Update, November 11, 2011: The joint resolution, S.J. Res. 27, to roll back the EPA's cross-state air pollution rule was rejected by the Senate by 56-41 on November 10.
On Thursday, November 10, the Senate will vote on S.J. Res. 27, a resolution disapproving a rule submitted by the Environmental Protection Agency (EPA) relating to cross-state air pollution under the Clean Air Act. This joint resolution was introduced by Sen. Rand Paul (R-Ky.) on September 8, 2011, in order to block an EPA ruling that had no legislative branch origination. If 51 votes can be mustered the resolution will be sent to the House for approval.
The EPA’s rule was designed to limit sulfur dioxide emissions and nitrogen oxides in 28 states. It is meant to replace a regulation put forward by the Bush administration that was ruled unlawful by a federal appeals court in 2008. Power plants would be given six months to comply, an impossibility in some cases because the necessary equipment may take up to three years to arrive.
According to the EPA’s own conservative cost estimates, compliance costs for the Cross State Air Pollution Rule (CSAPR) would run close to $2.4 billion per year. However, the cost of investing in scrubbers and selective catalytic reduction (SCR) equipment could run as high as $120 billion by 2015. Coal-fired power plants currently providing electricity to tens of millions of American households are at risk of being forced to close by this EPA rule. Nonetheless, a White House adviser stated that the President “believes that American families should never be asked to choose between the health of their children and the health of the economy.”
Out in left field is the EPA claim that 13,000 to 34,000 premature deaths will be prevented along with 400,000 cases of asthma and 19,000 hospital visits. How can something like this be honestly calculated?
In an effort to discredit the joint resolution, some have called Sen. Paul’s move a long-shot procedural tactic. However, using the Congressional Review Act (CRA) -- used successfully only once since its passage in 1996 -- as a tool to check overregulation by an unaccountable agency that’s out of control and that will cost consumers more and more money is quite laudable and legal. If the American people -- the taxpayers -- see fit to pressure their congressmen to pass more legislation to limit various emissions, so be it. But when overly-stringent regulations continue to come from a regulation-happy federal agency that operates with very little oversight, the process needs to be reined in.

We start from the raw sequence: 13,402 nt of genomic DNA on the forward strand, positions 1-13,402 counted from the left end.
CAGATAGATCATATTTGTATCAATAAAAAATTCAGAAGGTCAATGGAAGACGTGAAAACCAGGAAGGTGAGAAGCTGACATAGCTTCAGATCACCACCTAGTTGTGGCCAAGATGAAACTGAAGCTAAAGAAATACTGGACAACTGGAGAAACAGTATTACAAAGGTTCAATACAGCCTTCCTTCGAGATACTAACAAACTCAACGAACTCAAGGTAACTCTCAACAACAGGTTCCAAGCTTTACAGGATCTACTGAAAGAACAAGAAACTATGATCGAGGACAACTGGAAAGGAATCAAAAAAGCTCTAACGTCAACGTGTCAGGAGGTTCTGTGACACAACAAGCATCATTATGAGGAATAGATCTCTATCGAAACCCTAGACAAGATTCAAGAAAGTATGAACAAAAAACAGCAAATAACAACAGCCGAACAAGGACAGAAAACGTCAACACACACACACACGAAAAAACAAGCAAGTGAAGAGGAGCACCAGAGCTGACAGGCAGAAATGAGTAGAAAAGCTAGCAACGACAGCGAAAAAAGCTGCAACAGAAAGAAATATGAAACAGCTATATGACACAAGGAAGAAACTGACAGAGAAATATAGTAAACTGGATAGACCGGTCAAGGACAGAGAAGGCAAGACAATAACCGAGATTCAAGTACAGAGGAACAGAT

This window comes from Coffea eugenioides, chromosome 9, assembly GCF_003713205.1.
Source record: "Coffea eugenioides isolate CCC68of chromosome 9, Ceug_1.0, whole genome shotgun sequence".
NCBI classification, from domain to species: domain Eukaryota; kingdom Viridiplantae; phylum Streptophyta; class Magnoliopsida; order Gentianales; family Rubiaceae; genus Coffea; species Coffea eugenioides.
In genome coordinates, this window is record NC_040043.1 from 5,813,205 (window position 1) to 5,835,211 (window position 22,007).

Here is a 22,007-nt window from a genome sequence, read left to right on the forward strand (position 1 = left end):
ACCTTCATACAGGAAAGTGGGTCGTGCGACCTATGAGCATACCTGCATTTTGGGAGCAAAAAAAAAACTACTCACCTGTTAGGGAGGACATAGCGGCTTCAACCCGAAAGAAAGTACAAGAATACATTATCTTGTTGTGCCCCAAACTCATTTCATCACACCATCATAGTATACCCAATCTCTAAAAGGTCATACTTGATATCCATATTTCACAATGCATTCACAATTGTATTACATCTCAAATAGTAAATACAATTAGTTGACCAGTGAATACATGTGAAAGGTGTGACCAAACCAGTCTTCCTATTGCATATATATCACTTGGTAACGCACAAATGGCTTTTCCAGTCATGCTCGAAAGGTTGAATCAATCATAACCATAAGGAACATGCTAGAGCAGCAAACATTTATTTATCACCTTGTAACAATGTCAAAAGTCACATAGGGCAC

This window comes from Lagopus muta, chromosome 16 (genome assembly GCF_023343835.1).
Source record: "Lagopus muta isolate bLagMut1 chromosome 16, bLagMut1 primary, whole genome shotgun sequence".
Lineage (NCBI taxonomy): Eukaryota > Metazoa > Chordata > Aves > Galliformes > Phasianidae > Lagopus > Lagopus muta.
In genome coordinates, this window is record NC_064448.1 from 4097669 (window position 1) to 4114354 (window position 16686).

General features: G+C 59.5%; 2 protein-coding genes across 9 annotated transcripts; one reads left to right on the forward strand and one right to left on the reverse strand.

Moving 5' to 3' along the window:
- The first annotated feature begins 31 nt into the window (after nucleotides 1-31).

Two Democrats say they will introduce legislation to try and slow down the EPA’s mandates for the cross-state air pollution. A different bipartisan bill, S. 1815, will attempt to regulate for cleaner air “at the lowest possible cost to taxpayers,” says Sen. Lamar Alexander. Both approaches just prolong the inevitable, and change very little.
American families and businesses cannot afford higher electricity rates forcing cutbacks that would affect their standard of living and the viability of businesses in so severe an economy. With several more rulings to come from the EPA regarding coal ash disposal and new air quality standards for particulate matter, rolling back this one regulation would go a long way toward controlling an onerous and rogue agency, setting a precedent that Congress can and will deal with bureaucratic tyranny.
Contact your elected Senators and Representative, telling them you want the EPA regulated and controlled by Congress, and that S.J. Res. 27 is a great place to start.